See, it wasn’t that I didn’t appreciate her ‘help’. She’d make home-cooked meals for me in an effort to get me to eat healthily. But it wasn’t the support I needed. 

You know how some people fight because the other doesn’t understand their needs? Like a boyfriend gives a girlfriend a teddy bear even though the girl has already said she doesn’t like stuffed toys, then he gets upset because she ‘doesn’t appreciate the gift’. The same applies here. I know she was trying to help in her own way, but it wasn’t what I needed. I needed her to step back and stop commenting about my weight. 

The thought that I had finally broken through to her gave me courage. I now had the freedom to do things my way.

To other people, this might seem like an odd line of reasoning. But to me, growing up with the need for approval to make my parents proud, to be a ‘filial’ daughter, it makes perfect sense. I was finally free from the shackles of ‘what was expected’ of me; that I had to heed certain advice and follow them simply because my family felt it was best. The moment I no longer felt burdened by the fear of what my mother thought I should do, the power was in my hands to do with my life as I see fit and that became my greatest motivator. (does that even make sense? the human psyche is an odd thing. lol).

It might come as a surprise to some people, but when I was at my lowest point, I did not care if I had pre-diabetic symptoms due to my weight – my thought process was basically “If I die, I die because I’m already like a piece of shit anyway”. I think that a lot of obese or fat people with health issues KNOW that they are in a bad state (don’t you think they know people are sniggering behind their backs? I certainly did) but the hole of despair can seem too big and too difficult to climb out of, so you switch to this apathetic state where you give up on trying or caring.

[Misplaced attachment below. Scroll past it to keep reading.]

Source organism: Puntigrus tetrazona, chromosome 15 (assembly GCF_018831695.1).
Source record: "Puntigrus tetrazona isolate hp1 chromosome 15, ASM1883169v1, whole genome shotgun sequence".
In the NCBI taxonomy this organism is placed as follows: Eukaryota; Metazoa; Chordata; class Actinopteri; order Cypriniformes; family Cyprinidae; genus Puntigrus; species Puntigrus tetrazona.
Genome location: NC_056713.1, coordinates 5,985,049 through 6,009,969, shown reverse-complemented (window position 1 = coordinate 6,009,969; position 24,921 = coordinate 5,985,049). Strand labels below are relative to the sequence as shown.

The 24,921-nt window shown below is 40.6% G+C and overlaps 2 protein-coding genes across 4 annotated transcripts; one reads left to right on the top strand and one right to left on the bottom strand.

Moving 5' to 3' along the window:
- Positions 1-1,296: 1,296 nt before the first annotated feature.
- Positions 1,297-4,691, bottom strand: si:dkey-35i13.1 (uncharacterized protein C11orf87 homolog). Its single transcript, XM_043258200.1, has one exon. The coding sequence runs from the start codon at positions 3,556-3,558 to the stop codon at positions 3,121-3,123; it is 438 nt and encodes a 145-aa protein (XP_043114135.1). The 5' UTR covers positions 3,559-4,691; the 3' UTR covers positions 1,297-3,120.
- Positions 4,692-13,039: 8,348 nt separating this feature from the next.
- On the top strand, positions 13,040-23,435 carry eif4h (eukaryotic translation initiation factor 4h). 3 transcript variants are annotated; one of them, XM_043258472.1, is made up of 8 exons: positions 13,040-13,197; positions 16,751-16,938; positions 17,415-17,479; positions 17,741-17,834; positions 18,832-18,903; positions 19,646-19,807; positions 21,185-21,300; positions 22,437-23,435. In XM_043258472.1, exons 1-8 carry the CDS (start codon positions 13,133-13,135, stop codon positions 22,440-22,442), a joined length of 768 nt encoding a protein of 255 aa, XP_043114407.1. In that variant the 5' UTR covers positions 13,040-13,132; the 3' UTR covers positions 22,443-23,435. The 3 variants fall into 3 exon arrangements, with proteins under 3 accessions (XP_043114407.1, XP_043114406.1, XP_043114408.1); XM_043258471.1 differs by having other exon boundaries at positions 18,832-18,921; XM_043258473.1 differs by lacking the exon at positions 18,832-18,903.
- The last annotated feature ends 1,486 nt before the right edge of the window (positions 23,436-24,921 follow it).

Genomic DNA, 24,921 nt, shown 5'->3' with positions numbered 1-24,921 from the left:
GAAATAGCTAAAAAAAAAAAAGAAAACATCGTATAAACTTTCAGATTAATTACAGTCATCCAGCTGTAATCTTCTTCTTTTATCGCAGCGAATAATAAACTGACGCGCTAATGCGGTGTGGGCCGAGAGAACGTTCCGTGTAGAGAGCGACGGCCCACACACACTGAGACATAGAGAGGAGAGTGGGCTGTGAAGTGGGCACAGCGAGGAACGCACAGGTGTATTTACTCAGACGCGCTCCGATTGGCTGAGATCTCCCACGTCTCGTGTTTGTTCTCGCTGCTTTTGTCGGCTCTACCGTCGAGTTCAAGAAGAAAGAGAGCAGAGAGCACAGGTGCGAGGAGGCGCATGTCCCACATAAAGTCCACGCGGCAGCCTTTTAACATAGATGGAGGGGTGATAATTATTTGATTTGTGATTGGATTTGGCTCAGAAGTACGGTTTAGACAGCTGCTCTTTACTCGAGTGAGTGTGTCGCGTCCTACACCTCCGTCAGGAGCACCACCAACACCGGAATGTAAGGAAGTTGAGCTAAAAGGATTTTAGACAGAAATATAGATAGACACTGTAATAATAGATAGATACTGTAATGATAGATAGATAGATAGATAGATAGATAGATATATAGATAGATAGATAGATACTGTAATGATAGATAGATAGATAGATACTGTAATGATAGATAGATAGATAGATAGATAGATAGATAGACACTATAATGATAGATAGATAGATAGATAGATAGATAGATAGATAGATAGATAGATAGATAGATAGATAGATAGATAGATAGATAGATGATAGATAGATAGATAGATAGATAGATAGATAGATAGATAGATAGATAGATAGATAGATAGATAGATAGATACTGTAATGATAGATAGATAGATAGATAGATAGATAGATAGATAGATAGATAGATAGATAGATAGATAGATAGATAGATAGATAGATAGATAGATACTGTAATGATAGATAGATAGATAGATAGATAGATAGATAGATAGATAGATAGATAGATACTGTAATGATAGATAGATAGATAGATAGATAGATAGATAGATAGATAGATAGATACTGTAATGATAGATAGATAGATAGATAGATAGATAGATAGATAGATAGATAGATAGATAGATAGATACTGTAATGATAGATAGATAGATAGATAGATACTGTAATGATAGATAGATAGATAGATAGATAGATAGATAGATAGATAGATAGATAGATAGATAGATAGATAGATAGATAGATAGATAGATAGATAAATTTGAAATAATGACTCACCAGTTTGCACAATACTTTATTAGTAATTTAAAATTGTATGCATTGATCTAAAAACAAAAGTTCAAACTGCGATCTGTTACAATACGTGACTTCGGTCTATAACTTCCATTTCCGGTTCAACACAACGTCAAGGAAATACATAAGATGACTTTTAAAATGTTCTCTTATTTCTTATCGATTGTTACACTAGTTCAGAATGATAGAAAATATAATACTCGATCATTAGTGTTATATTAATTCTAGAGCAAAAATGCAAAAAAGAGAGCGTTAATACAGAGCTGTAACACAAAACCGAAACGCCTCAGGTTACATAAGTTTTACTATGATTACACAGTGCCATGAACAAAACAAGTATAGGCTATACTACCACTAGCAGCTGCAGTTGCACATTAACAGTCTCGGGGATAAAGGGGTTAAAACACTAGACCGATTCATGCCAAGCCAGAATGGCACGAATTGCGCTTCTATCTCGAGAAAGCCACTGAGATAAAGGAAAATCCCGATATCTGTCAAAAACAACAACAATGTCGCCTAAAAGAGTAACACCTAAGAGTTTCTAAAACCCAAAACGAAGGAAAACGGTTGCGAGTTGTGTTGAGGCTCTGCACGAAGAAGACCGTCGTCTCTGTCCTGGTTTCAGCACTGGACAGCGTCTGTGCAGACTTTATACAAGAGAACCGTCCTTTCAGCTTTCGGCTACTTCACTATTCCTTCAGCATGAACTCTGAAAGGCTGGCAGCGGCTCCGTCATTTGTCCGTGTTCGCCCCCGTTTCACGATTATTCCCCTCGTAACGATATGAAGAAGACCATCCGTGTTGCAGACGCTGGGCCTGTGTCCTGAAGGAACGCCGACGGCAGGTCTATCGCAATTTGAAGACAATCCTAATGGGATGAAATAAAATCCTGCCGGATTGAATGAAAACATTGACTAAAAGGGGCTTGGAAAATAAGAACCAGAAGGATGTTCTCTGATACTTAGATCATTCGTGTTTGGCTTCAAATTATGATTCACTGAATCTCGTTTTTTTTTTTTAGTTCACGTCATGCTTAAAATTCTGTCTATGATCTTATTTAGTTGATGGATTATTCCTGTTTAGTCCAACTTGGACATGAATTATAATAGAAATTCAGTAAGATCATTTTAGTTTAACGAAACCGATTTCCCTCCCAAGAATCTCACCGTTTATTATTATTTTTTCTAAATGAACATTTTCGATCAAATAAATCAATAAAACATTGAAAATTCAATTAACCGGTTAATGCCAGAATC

People say that a healthy lifestyle is not a sprint, but a marathon. I started this journey just over two months ago, so there is a long way to go. But I think the difference this time is that I am in a better psychological state to commit to the race, because my reasons for losing weight have changed. Now, I truly feel that I want to lead a healthy lifestyle for myself, and not for someone else’s approval. 

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PS: I actually started writing this post on a somewhat related note (I wanted to talk about how my weighing scale broke and it was actually a good thing) – but somehow it became super long…so I think I’ll write about that in another entry. 😀 

19 comments

    1. Hi Joe, thanks for reading! I think identifying triggers really helps – and the next step would be to try and avoid these triggers. Sometimes it’s easier said than done, but the important thing is to get started. Best of luck and I’m rooting for you! 🙂

      Like